The dominant narrative in our culture around autism is one of prevention, disease, and cure. We are flooded daily with articles about hundreds of different things purported to be correlated with autism, while the most stringent peer reviewed research does not usually support these findings. Birth interventions, certain types of food, pesticides, vaccines, antibiotics – the list of unproven links goes on and on. In all of these narratives we hear about autistic people as damaged, whether it’s brain damage or gut damage. We even hear people suggest there is a more authentic person under a shell/fog/cloud of autism, just waiting to come out. Invasive and sometimes quite dangerous cures are peddled to desperate parents who sincerely want what is best for their children and believe there must be a way to free their child from autism.
As autistic people grow from children into adults, and as communication methods increase through the use of technology, we are hearing more and more from them that this narrative is harmful, in countless ways. They, and many current researchers, do not believe that autism is something separate from core identity, nor that it is something that can be cured and left behind. They believe that it is something that can be celebrated. They are also expressing that being autistic is who they are, and that you cannot erase their autism without erasing themselves. They do not believe that they are damaged. They do not believe that there is a more true self buried under their autism. This is the idea of neurodiversity and the neurodiversity movement – that there are many ways in which our brains can function and how we can interact with the world, and the typical way is not superior to other ways. Neurodiverse ways of thinking and communicating are valued and needed in this world.
That is not to say that there are not interventions and supports for autistic people that are not helpful. Occupational therapy, sensory work, and speech therapy for social pragmatics can all help a person navigate the neurotypical world in a more comfortable way, provided this is something they want.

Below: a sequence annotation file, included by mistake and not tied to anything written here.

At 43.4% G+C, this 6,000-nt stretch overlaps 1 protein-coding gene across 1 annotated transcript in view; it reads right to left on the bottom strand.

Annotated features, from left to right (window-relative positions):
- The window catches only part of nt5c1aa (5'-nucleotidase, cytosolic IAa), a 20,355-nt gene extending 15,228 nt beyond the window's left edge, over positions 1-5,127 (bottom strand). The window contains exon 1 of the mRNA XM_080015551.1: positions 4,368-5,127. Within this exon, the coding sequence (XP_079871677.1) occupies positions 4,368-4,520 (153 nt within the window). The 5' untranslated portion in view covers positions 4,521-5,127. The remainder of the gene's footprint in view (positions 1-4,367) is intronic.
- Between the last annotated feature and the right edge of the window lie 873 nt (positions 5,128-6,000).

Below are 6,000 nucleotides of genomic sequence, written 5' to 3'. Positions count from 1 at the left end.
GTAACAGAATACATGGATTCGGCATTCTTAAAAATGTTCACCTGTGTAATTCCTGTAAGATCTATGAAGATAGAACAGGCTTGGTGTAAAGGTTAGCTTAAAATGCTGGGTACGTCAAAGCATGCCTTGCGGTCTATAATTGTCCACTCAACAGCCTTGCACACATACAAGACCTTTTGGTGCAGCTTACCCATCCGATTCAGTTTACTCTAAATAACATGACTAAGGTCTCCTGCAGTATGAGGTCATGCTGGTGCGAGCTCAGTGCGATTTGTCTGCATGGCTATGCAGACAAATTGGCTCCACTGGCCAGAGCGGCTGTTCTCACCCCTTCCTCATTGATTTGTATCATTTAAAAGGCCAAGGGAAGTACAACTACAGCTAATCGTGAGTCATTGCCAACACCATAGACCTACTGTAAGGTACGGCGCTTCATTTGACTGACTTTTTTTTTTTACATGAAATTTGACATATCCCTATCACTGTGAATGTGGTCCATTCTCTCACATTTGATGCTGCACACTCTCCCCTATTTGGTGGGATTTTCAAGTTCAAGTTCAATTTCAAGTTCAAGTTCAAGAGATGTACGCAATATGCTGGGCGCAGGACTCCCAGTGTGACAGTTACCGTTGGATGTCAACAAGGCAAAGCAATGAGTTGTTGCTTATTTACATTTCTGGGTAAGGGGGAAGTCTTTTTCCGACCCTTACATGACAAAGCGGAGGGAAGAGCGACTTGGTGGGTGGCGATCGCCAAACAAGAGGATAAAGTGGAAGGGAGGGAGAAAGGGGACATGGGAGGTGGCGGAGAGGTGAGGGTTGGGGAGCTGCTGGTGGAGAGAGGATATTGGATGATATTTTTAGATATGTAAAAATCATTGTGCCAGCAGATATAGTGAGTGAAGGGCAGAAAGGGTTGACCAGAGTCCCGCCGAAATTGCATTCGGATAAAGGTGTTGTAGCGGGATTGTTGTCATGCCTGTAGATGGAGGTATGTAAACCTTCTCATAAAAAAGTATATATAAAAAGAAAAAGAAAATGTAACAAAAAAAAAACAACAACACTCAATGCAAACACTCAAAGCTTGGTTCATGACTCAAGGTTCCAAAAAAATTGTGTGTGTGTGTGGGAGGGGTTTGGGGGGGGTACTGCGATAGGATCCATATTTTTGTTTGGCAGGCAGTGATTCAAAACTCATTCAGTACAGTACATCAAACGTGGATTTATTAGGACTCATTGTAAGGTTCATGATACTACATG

But the other half of the equation here is making the world a safer and better place for neurodivergent people. It is not their job alone to conform to neurotypical norms – it is also the job of the neurotypical world to make accommodations and changes for them. One way we can do that is simply by asserting their right to existence as they are right now, and listening to their communication. We can watch how we speak about autism and make sure our words would not be harmful for a neurodiverse person to hear or read.
What does this mean for birth workers? To start, it means keeping a close eye on narratives and articles that we present or share to clients and in social media. I have worked with autistic birthing people in the past and they have expressed deep outrage and sadness at seeing their identities tossed around so carelessly in the media and particularly in birth specific books and articles. We should know that our clients could be neurodivergent, and may appreciate not only us refraining from sharing that narrative but also varying our communication styles so that all people feel included. This may mean:
- Providing online/text options for consultations, meetings, and ongoing communication if written word is more accessible for some clients
- Recognizing that other communication methods may be needed during a birth, when typically the social/language part of the brain becomes harder to access as labor intensifies for all people but especially for neurodivergent people
- Frequent brief, agreed upon check ins to make sure communication is not being misinterpreted
- A plan for physical touch/sensory overload addressed in a birth plan and shared with the birth team
Neurodivergent people can be welcomed into the birth world as doulas, childbirth educators, providers, lactation consultants, etc. Diversity, inclusion, listening, and accessibility are worthy goals for all doulas with both our client interactions and public commentary.
By Becky Alford, CD (DTI)